Sunday, November 13, 2016


It was yesterday morning about 9:00 AM as I tooled around on my computer writing my November President's report for the Board of Directors when the phone rang.

Saturday morning phone calls get my attention for some reason, with all the weekday sales calls I get, so I answered this one. It was a call about a gentleman I know for over twenty years, who is lying in an ICU in a hospital, slowly dying. The reason I got the call is because I co-chair a guardianship committee in which this gentleman is one of our guardianees. His name is not important to you since you don't know him, but for this purpose, we will call him: ‘D'.

As I got to the hospital I found him like I never hoped to see him, unconscious, tubes down his throat and nose and all kinds of electronic monitors surrounding him, screens beeping out pulses and counts of all kinds, most of which I could not understand.

After the shock of seeing ‘D', I went to the nurse's station where his nurse sat chatting with some personnel like ‘D' was not there as a patient but a visitor. Carefree and non-challan she rested partly on a stool, her radiant blue eyes accentuating her dark hair, I wondered: How can you be so happy with ‘D' laying in a bed fighting a losing battle for his life. It seemed to me to be almost a criminal act, I wanted to shake her and tell her to get her ass in there where ‘D' is and do something to make it better!

We chatted and she answered all my questions, confirming where she could and being non-committal where she could. All the news was bad I thought, so I retreated back into the room and sat with ‘D'.

‘D' is a man with developmental disabilities about 75-years of age, his I.Q. is unknown and although he is verbal, he has a limited capacity and needs supervision since he is also blind. But with all that afflicts him, he is my hero, my kind of guy.  When you enter his presence, you get the sense of a man who could be someone's Jewish uncle, sarcastic, funny and yet loving.

I first met ‘D' when my daughter Ellen entered her first group home and he was a resident in it. He was a funny sweet man with a need to be busy. The story goes by the staff of the house that he could feel his shirt and know what color it was. His language that like that of an old stevedore was salty and hilarious at the same time.

One year we invited the home to my house for Christmas dinner, and when ‘D' arrived, he was carrying a huge stuffed dog, which he immediately placed on the floor next to the chair he was sitting in and said: "He was a bad dog, $#i+ all over the bus!" This, of course, mortified the staff who came but left me rolling on the floor.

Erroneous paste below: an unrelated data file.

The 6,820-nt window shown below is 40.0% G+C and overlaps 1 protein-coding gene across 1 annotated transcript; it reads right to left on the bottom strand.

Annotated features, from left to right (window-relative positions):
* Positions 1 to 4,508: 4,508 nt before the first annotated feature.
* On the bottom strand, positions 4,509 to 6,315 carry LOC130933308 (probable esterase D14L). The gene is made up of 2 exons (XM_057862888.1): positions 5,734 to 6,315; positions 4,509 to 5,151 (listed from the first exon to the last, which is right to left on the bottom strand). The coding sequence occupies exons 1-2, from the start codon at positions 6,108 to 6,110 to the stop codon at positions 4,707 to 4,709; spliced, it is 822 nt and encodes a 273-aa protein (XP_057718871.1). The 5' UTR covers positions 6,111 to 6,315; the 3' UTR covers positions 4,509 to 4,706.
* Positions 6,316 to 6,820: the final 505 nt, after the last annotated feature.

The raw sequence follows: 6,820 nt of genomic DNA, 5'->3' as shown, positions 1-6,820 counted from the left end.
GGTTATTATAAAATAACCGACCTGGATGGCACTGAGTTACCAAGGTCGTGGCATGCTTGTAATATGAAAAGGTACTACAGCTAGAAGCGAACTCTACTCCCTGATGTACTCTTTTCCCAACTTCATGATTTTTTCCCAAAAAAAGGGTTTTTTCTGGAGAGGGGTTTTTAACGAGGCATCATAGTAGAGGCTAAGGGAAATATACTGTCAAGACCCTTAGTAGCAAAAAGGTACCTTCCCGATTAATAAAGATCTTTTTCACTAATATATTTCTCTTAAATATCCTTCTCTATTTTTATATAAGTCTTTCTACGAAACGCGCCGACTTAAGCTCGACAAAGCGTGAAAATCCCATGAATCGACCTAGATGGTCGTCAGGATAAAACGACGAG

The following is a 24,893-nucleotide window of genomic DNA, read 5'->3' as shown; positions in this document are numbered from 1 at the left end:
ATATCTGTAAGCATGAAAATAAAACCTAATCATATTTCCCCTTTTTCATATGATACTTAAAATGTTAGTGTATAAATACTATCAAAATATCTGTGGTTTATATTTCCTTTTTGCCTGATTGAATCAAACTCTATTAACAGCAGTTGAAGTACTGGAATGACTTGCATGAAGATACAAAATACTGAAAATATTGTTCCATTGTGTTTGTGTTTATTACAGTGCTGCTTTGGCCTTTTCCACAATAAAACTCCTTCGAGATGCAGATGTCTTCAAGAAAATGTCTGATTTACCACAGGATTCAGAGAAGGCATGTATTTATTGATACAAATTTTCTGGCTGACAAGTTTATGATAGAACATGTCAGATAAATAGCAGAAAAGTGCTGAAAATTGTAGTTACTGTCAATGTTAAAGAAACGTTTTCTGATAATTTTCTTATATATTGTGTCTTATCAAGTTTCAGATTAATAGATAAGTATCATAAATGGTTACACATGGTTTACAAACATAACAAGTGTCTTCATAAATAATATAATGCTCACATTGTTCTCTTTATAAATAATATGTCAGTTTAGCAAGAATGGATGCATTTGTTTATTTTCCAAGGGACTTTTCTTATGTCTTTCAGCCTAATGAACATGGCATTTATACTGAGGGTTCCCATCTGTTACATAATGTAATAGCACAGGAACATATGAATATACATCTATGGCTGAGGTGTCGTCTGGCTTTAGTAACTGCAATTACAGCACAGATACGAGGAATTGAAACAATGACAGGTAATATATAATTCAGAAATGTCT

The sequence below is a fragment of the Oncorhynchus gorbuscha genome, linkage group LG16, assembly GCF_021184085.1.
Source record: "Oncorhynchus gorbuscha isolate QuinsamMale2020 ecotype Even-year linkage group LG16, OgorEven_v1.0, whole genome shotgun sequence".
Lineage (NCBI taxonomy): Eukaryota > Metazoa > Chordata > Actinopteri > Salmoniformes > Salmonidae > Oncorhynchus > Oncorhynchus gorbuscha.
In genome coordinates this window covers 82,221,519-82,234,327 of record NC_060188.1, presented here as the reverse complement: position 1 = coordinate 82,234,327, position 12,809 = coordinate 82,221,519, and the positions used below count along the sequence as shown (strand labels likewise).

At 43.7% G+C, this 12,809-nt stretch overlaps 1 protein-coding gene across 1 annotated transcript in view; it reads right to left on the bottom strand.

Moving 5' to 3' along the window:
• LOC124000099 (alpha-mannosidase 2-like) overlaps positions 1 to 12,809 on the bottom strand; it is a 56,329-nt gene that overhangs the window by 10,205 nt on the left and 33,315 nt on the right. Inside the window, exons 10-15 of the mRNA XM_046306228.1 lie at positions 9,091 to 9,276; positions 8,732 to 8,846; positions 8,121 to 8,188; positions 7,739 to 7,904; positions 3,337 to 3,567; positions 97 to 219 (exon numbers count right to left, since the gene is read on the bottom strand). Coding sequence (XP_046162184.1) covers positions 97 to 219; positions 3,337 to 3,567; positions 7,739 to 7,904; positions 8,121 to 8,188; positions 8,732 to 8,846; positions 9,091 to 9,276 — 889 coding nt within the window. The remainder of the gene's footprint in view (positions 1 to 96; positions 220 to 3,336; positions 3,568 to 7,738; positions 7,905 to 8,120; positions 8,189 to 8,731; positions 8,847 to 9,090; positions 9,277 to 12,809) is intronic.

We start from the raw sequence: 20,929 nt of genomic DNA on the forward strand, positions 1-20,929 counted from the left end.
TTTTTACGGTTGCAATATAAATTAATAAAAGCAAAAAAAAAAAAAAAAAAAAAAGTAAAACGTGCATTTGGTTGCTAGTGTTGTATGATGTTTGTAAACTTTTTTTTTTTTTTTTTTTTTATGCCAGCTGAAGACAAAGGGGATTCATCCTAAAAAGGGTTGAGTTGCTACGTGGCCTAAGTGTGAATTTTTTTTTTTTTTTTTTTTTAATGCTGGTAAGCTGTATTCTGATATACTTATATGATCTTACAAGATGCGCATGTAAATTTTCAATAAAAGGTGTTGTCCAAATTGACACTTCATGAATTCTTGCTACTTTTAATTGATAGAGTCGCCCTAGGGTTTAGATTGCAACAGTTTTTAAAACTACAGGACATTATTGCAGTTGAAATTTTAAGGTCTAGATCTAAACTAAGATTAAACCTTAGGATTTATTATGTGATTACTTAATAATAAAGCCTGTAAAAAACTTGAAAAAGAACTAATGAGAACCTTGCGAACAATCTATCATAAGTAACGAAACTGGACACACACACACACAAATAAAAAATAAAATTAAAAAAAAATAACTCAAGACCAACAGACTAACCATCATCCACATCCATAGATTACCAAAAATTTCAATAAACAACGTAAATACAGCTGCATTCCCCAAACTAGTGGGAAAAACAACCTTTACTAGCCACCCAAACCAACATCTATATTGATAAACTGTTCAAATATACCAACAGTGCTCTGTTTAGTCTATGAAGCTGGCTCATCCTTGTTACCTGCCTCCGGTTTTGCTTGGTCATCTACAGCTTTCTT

When I visited him in his home, he would sit at a typewriter and type on used sheets of paper, rolling one in, typing on it and rolling it out to insert the next page. There was no ribbon on the typewriter but he was happy until one day the State inspectors came on their annual audit and made the staff remove the typewriter because it was an inappropriate use of the typewriter. If you ever read a State memo, you could tell they knew an inappropriate use of typewriters better than anyone.

And so ‘D' lays on his deathbed, struggling to stay alive, no family, a product of the "Willowbrook class" as they are designated, soon to be forgotten just as he was left at the door of Willowbrook.

In my mind I spoke to him in a way, asking where the years had gone to, remembering the first times I met him, around a dining room table singing Happy Birthday, giving him and his housemates cake and ice cream to celebrate. He knew my wife and I and hated my daughter because she was a little unhappy at first. "I hate that woman!" he would say. We laughed and loved him anyway, he was just a harmless man in a punitive body and mind.

There are many like ‘D' who have to fight disabilities, pain, and suffering all their lives, who have no real rewards except death in the end, because it is in the end that we will all be equal, without judgment, without discrimination, and without pain. But in my heart they will always be loved, they are innocent, tortured by what Mother Nature has done to them.


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